This bread option is not salt free. One slice contains 115 mg of sodium, which is 5% of the daily recommended intake. This is still considered a low sodium option. 

This bread is in some specialty supermarkets such as whole foods, but can also be found online. It is a more dense and hearty bread, so it may not be the best replacement for someone who wants a softer and simpler bread. 

This is a great low sodium bread option for someone who is trying to increase their fiber intake. 

Sara Lee 100% Whole Wheat Bread*

Sara Lee’s low sodium bread is  in many supermarkets, making it likely  the most accessible option listed for in-store shopping. It is a whole wheat bread with a soft and light texture. This low sodium bread contains 2 grams of fiber. 

The sodium content in Sara Lee’s low sodium bread is 125 mg/slice. It has the highest sodium content of other whole grain breads listed, but is still considered low sodium with only 6% of the daily recommended intake.

There is 1 g of added sugar/slice, making it very low in added sugars. However, this low sodium bread does contain phosphorus additives, which may be harmful. This is a good low sodium bread option for someone who prefers to buy their bread at the store. 

Izzio San Francisco Sourdough

Izzio sourdough bread is a good low sodium option. It can be found in some supermarkets. It contains no added sugar, and has positive reviews related to its texture and flavor. 

Like the Sara Lee brand, Izzio Sourdough also contains 125 mg/slice. It is a low sodium bread option, but has a higher sodium content than other breads listed. 

This bread is not made with whole grains, so it is not a great source of fiber. Note: this is a review of Izzio’s San Francisco bread. Izzio carries other sourdough products that may or may not have similar sodium content.

Izzio San Francisco Sourdough is a good low sodium bread option for someone who prefers a product without whole grains. 

Ways to Enjoy Low Sodium Bread

The foods we put on low sodium bread can also influence how much sodium we are eating. For example, most deli meats and cheeses are really high in sodium.

Here are some low sodium ideas to enjoy bread! 

Try Avocado Toast

Add some lime juice, black pepper, and tomato slices for a zesty toast. 

Peanut Butter & Apples

Spread unsalted peanut butter onto your low sodium bread, and layer on apple slices for sweetness. Consider adding some honey and/or ground cinnamon for additional flavor. 

Plain Old Toast

Just want some toast? Use unsalted butter instead of salted butter. 

Sandwich Spreads

Swap out the mayo for olive oil or smashed avocado in order to reduce salt intake. 

Meat Swaps

Stay away from that salty deli meat! Try grilling or roasting your own chicken or turkey at home.

Or, opt for a plant based option with chickpea chicken salad!

I hope this information helps you find the low sodium bread that is best for you.

Happy Eating! 

10 thoughts on “Best 6 Delicious Low Sodium Bread Varieties”

  1. Bonnie DelBoca

    Melanie, I have been following your online email information for several years now. I have been a patient at Mayo Clinic, Phoenix in their Kidney Stone Clinic. I feel I could get the same kind of help and possibly better MD help by going to a nephrologist or
    urologist outside of the Mayo System. I have to drive 50 miles each way and that is
    another factor. HOW DO I FIND A GOOD NEPHROLOGIST OR UROLOGIST in the greater Phoenix area? I go online and read a lot of bios for various MDs, but I don’t know which to choose, a Nephrologist or Urologist. Can you help in ANY WAY ? If I pass a kidney stone, I guarantee you that my chances of being at Mayo Clinic are slim….. I am better off going LOCAL for very similar professional advise. Mayo wants me to take Potassium Citrate and I know it will be hard on my stomach. I get 6 month 24 hour urine tests at Mayo, which I can get at someone closer to my geographic area than Mayo. Thanks! Bonnie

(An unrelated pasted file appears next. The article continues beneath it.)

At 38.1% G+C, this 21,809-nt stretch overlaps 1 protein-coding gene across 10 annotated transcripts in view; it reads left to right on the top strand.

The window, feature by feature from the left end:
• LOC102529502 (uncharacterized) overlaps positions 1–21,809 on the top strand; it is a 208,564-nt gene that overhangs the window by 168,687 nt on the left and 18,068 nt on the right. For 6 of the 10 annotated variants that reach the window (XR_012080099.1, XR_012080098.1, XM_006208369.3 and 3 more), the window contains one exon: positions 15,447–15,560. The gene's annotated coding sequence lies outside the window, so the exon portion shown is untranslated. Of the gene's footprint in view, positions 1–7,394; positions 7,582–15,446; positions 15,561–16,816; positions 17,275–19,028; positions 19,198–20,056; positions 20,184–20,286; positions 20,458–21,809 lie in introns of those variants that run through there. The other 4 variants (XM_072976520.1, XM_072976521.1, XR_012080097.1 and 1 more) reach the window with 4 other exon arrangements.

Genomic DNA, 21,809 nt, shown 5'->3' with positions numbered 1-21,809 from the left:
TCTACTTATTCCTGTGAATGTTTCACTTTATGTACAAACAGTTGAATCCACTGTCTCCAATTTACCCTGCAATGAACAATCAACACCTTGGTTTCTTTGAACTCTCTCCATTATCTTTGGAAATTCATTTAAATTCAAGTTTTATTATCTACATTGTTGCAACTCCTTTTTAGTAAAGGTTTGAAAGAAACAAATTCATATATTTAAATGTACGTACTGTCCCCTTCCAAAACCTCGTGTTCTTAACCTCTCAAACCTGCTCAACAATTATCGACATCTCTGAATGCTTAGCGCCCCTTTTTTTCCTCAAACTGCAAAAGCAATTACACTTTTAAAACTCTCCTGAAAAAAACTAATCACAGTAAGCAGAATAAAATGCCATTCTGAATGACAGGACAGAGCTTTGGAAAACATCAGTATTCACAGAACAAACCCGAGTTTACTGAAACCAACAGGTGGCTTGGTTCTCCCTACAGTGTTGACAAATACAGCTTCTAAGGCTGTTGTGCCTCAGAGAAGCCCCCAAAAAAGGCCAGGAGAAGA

1. Melanie Betz MS, RD, CSR, FAND, FNKF

      Hi Bonnie! It can be really tough to find a kidney stone specialist – typically they are only at larger medical institutions. I talk a lot about this with a kidney stone nephrologist in this episode of my podcast!

  2. Jeanette .cnair

    just learning about low sodium diet. appreciate any help you can give. thanks. Jeanette mcnair

  3. Thank you Melanie I always have a problem looking for the right bread for me this helps a lot now I know which bread to look for that is good for me.
    thank you so much🙏

    1. Melanie Betz MS, RD, CSR, FAND

      Sounds like you’ve been reading some outdated nutrition advice. Avocado is also on the “bad” list for CKD as it is higher in potassium. However, not everyone with CKD needs to limit potassium. In fact, a HIGH potassium diet is beneficial for most people with CKD and dietary potassium doesn’t impact blood levels of potassium as much as we once thought. You can learn more here.

  4. Wheat was one of the first things I reduced in my diet to limit oxalate. Yeah, I know, “Not everyone needs to reduce oxalate”, blah blah blah. Well, I DID (as well as changing from a vegetarian diet to eating plenty of meat, despite your warnings), and I haven’t had a stone since, so draw your own conclusions. Wheat makes me feel like crap, too, and I’m not celiac. Regardless of sodium, or oxalate, bread is just carbs, and there are far better sources for something we should be massively reducing anyway.

    1. Melanie Betz MS, RD, CSR, FAND

      So glad you found something that works for you! It is really hard to draw conclusions from this. Is it really the higher intake of meat and lower intake of veggies that is WHY you haven’t had a stone? Or would you not have had a stone anyway? Is it OTHER changes you’ve made (maybe drinking more water? Less salt?). These are the reasons why it is so important to make recommendations from research, that is the best way to get a clear answer to all of these questions.

      Also, whole grain bread can be a fantastic source of healthy carbohydrate packed with fiber, vitamins, minerals and lots of things that are good for us in general, and for stone prevention.